India’s Ban On The Export Of Carbon Credits – What Are The Implications?

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India’s Ban On The Export Of Carbon Credits – What Are The Implications?

India’s recent ban on the export of carbon credits until the nation reaches its climate goals has sent shockwaves around the carbon market. But – what does this mean in a world where carbon offsetting has become a recognised norm, and the carbon credit market is booming? We reviewed expert opinion and curated the most penetrating analyses:

  • A shrunken carbon credit market: S&P Global spoke to India-based developers who revealed that there is no demand in the domestic market. As a result, India will have an excess of carbon credits that it cannot sell – with millions of revenue opportunity expected to be lost. Without India’s credits in the market, Turkey and China will see more demand. The implications include the carbon credits industry seeking compensation from the Indian government over a loss of revenue, and higher prices – or scarcity – in the voluntary credits market. 
  • India’s prioritisation of its own climate goals could incentivize other countries to do the same: Bloomberg highlights India’s commitment to reaching its climate goals as the factor that fuelled its carbon credit ban, as the country intends to cut its emissions intensity by 45% from 2005 levels. A larger domestic carbon market in India could support a low-carbon future and can accelerate environmental activism in the country. However, the low domestic demand for carbon credits may lead the federal government to introduce carbon finance instruments to stimulate the market. India’s success will determine whether other countries follow suit; Papua New Guinea, Indonesia, and Honduras have already imposed bans on the export of their carbon credits.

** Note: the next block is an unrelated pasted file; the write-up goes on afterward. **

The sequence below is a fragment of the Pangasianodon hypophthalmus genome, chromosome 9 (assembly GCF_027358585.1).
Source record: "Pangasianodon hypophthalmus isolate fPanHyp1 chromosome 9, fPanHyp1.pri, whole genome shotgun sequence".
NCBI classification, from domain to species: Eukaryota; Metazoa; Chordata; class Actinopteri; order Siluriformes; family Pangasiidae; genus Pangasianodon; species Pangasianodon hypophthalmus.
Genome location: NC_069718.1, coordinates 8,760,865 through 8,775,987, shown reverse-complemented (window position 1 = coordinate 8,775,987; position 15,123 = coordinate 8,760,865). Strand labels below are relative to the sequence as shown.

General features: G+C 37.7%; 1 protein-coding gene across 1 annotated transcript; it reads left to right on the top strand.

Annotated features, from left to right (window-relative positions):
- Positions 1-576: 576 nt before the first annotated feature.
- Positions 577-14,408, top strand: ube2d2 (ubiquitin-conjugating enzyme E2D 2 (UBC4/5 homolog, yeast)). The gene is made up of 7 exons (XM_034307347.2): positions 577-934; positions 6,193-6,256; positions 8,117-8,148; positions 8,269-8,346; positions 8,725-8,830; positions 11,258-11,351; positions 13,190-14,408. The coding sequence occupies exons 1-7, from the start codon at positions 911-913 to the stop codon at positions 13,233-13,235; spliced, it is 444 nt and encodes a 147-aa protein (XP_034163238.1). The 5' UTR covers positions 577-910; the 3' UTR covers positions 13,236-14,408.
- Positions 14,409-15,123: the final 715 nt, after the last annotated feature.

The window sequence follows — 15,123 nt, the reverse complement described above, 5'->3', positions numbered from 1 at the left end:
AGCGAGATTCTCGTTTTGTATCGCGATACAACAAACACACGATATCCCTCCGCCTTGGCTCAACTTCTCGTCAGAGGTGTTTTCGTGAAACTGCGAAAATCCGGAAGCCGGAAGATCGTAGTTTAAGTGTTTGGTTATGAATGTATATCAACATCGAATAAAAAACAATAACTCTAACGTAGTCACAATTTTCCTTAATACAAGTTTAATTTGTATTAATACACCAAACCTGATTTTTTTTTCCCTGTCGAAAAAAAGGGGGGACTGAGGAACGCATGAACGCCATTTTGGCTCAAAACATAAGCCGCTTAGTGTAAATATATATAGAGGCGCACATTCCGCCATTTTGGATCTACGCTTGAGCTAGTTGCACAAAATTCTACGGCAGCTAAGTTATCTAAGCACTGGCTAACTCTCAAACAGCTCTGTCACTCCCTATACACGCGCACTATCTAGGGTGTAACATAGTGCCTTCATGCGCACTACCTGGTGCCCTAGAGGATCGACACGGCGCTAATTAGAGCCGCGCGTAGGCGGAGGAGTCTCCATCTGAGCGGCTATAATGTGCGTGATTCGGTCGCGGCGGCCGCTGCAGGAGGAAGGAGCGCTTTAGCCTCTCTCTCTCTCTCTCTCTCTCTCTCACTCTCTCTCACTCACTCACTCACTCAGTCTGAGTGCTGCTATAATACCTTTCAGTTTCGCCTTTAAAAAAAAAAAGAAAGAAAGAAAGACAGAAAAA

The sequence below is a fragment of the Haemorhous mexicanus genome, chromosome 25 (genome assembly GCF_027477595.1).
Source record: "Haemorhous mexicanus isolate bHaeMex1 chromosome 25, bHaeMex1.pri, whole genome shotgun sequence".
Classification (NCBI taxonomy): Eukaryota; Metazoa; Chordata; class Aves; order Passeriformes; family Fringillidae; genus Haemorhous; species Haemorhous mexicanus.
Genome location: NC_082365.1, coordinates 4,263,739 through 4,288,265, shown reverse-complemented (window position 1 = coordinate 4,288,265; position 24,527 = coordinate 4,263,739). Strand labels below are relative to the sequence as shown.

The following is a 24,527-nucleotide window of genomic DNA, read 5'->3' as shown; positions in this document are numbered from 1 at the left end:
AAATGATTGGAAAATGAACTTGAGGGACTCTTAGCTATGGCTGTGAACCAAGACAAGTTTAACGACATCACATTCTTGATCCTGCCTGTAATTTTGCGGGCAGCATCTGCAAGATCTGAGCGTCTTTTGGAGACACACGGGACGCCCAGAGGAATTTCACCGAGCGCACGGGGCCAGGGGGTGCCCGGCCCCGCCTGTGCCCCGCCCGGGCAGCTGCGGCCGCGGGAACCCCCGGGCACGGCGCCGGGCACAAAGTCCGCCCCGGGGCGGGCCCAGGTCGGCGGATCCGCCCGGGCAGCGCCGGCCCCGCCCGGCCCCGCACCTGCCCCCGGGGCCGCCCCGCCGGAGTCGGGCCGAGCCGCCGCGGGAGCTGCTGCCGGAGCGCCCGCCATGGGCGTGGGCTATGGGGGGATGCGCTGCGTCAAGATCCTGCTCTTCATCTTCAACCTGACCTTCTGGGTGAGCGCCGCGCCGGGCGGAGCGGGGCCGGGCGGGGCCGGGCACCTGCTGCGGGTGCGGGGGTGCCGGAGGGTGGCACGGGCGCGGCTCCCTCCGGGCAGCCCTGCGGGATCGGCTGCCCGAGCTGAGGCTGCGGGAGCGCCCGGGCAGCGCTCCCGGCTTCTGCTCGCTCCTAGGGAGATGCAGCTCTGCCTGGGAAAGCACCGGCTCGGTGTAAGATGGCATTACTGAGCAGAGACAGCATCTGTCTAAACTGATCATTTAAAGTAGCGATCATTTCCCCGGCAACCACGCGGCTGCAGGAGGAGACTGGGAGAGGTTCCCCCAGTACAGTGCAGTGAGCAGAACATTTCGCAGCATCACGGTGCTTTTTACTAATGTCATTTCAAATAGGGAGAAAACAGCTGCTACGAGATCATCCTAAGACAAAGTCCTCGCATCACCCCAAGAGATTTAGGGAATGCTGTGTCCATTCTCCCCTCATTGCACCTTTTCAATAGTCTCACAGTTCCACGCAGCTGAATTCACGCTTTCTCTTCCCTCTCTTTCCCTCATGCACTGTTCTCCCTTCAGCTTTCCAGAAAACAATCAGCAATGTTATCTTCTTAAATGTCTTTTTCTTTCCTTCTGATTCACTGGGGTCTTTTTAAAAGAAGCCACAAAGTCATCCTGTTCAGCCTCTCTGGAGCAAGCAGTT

Our take: India’s unlikely to stop the export of all carbon credits, but heads of sustainability and energy experts should prepare for disruption to the carbon credits market, particularly if more countries develop comprehensive local carbon markets and credits will be absorbed domestically. Prices will likely go up, and insetting projects (credits developed through investments in one’s own infrastructure) will become more attractive.

Maya Hilmi


Maya is a Net Zero, Climate Risk Analyst. She is currently specialising in carbon management, ESG regulations, and identifying climate risk solutions. Prior to joining Verdantix, Maya interned at Cardano Advisory where she gained experience in covenant, sustainability, and pensions corporate finance matters. Maya holds a master's degree in Conflict Resolution in Divided Societies with Distinction from King's College London, and an undergraduate degree in International Relations from SOAS, University of London.